OK : Question: some of you folks state its suppose to be like a paste when finished ? well mine is two tone liquid I have attached a foto , any thoughts , I had my chemicals pre-mesured since I do not have a scale etc : I mixed the chemicals as stated [ except distilled water] using 125 degree water as the instruction's stated in hubl's formular = 165 grams Sodium Sulfite and then 135 grams of Glycin and then 400 grams of Potassium Carbonate, Anhydrous ! Has this happened to others or just me ?? Thanks folks :
Looks like it needs more stirring. Mine is a uniform past with a white to brick red color depending on the Glycin. It is similar to what you see early in the mixing process, so that is why I suggest more stirring. Mine is like whipped cream when done, and uniform.
PE Should I reheat it and stir it or just stir it :
I really don't know. I would guess both together might be better than either, but stir gently. Don't mix in too much air.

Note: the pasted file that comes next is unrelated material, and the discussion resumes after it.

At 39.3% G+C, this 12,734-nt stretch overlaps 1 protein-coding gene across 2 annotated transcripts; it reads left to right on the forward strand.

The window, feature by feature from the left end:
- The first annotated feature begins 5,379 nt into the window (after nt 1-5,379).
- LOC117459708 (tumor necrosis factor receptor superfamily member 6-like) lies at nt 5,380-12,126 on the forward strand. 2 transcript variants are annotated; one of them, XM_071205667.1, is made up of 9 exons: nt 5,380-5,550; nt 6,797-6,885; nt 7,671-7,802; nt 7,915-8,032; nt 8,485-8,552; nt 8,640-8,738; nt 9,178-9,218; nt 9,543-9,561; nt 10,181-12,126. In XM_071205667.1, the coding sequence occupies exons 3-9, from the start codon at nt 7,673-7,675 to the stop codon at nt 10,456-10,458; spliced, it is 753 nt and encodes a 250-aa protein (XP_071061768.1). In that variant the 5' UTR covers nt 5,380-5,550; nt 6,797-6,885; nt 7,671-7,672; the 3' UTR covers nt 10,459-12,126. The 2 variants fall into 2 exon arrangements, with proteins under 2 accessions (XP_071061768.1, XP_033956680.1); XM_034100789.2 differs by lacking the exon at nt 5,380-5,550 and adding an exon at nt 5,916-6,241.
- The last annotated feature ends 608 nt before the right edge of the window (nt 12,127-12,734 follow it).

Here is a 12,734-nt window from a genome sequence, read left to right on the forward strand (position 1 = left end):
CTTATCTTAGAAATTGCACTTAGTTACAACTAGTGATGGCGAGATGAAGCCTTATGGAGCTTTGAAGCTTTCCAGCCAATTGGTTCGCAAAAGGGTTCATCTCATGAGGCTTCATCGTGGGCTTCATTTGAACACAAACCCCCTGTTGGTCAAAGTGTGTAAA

Don't heat it and stirr again - your one is ok. Shake it very well right before use. It's consistency depends much on the quality of potassium carbonate and sulfite. But it works fine anyway.
I'm making several liters per month of this paste, and eveyr time it is different if I take different carbonate. When the carbonate is very good, paste is a two tone liquid like yours, sometimes it is like a cream (this happens when I use potassium carbonate wich gives white precipitate when it is diluted in water).
But I found no difference in the development results of all this batches.
And one more - I use 625 of anhydrous carbonate because in my old book (1917) is written the following: "All recipes of this book suppose to use crystalline potassium carbonate", but for Hubl paste it is written "Use anhydrous potassium carbonate for this recipe".
GSD-10 Formula by Jay DeFehr is great for modern films
* Distilled water 750ml
* sodium sulfite 50g
* Sodium carbonate 75g
* Glycin 10g
* Distilled water to 1 liter